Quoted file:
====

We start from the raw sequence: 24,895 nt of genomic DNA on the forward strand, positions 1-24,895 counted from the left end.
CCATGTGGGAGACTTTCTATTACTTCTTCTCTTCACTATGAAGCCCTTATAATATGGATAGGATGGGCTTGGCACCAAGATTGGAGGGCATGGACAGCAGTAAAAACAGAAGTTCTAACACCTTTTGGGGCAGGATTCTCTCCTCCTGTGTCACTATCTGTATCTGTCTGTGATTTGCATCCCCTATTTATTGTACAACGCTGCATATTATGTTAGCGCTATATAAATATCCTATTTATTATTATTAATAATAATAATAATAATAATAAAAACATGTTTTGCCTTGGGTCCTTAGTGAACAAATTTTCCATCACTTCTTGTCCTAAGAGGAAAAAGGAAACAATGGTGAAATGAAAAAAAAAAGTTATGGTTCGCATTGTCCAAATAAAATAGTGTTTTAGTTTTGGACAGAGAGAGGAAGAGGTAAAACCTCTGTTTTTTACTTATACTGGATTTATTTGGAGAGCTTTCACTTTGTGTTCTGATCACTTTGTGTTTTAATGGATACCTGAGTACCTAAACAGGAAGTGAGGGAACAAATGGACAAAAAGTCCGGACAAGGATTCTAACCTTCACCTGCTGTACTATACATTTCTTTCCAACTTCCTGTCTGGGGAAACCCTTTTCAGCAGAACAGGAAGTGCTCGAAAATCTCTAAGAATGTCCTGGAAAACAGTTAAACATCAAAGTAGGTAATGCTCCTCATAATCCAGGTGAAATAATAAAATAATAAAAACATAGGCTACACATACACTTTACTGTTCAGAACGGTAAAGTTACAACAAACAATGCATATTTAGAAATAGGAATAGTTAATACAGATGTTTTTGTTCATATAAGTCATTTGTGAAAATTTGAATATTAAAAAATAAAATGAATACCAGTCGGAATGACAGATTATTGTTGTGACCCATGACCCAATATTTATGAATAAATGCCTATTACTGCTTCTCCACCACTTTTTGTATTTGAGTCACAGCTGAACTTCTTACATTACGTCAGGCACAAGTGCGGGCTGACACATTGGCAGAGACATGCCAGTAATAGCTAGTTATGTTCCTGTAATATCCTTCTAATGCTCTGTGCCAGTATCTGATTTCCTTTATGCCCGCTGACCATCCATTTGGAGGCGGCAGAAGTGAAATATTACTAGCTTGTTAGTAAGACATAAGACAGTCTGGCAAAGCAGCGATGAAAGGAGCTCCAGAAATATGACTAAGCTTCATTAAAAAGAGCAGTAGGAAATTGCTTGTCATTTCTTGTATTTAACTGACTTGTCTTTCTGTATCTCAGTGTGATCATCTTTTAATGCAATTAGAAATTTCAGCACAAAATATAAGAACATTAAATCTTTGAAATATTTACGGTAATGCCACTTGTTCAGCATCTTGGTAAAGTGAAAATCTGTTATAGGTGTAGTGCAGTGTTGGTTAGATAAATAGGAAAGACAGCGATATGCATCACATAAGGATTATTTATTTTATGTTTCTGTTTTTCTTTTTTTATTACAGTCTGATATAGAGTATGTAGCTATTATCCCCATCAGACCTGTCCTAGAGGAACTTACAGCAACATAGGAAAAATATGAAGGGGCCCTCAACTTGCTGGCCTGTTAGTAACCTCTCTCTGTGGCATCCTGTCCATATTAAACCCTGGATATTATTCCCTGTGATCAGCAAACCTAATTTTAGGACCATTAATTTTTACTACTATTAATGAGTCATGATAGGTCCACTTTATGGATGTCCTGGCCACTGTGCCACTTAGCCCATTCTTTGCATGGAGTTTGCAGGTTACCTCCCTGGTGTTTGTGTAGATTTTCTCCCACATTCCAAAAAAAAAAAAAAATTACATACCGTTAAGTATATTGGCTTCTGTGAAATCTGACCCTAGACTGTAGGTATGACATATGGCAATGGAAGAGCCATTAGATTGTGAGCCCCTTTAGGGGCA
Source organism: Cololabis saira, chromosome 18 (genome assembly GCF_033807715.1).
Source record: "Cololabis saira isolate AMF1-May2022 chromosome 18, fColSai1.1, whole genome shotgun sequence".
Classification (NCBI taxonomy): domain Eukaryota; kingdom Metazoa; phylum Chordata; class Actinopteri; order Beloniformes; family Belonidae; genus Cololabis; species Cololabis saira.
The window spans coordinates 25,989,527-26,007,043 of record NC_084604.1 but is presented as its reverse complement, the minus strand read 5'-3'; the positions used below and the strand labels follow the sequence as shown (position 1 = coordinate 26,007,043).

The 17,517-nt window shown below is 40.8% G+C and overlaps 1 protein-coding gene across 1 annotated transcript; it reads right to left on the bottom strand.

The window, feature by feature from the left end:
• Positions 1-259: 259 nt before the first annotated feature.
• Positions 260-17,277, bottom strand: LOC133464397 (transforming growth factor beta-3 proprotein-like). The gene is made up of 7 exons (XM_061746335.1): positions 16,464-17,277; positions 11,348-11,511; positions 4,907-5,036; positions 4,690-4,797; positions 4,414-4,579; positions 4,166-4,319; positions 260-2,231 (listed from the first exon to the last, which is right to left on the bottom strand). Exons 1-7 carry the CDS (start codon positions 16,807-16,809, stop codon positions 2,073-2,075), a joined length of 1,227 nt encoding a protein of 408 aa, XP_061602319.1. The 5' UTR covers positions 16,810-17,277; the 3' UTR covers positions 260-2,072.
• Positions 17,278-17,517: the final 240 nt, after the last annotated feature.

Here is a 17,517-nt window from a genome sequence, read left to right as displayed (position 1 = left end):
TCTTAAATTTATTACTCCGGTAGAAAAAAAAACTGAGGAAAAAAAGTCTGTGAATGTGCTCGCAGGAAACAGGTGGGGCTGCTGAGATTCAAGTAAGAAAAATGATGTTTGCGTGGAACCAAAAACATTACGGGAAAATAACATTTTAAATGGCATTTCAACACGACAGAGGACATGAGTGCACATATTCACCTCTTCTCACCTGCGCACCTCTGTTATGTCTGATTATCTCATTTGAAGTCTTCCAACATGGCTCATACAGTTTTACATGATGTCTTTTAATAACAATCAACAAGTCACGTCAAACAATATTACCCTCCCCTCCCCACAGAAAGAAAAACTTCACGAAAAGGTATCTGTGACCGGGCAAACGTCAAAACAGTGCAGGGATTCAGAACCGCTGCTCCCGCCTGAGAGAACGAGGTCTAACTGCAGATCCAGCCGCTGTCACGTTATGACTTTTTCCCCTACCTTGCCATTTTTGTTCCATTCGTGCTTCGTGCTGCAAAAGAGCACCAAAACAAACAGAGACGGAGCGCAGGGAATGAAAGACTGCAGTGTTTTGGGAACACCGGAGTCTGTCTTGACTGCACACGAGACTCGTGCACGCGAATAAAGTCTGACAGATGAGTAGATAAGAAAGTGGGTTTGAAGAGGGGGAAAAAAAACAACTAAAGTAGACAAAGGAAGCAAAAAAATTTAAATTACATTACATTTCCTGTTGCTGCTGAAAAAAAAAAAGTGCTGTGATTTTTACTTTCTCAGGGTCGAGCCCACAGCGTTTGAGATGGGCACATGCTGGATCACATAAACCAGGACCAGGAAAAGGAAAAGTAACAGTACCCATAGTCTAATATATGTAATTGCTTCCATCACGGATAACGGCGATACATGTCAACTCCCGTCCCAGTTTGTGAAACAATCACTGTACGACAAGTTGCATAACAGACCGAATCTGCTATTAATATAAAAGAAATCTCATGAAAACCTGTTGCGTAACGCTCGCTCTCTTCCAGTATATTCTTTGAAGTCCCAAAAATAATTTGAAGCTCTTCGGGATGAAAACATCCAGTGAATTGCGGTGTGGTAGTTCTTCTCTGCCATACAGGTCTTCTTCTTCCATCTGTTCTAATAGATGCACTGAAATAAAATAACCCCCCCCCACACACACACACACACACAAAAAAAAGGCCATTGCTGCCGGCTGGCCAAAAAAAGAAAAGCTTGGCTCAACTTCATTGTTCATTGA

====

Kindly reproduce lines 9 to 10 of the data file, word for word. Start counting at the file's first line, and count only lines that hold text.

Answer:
• Positions 1-259: 259 nt before the first annotated feature.
• Positions 260-17,277, bottom strand: LOC133464397 (transforming growth factor beta-3 proprotein-like). The gene is made up of 7 exons (XM_061746335.1): positions 16,464-17,277; positions 11,348-11,511; positions 4,907-5,036; positions 4,690-4,797; positions 4,414-4,579; positions 4,166-4,319; positions 260-2,231 (listed from the first exon to the last, which is right to left on the bottom strand). Exons 1-7 carry the CDS (start codon positions 16,807-16,809, stop codon positions 2,073-2,075), a joined length of 1,227 nt encoding a protein of 408 aa, XP_061602319.1. The 5' UTR covers positions 16,810-17,277; the 3' UTR covers positions 260-2,072.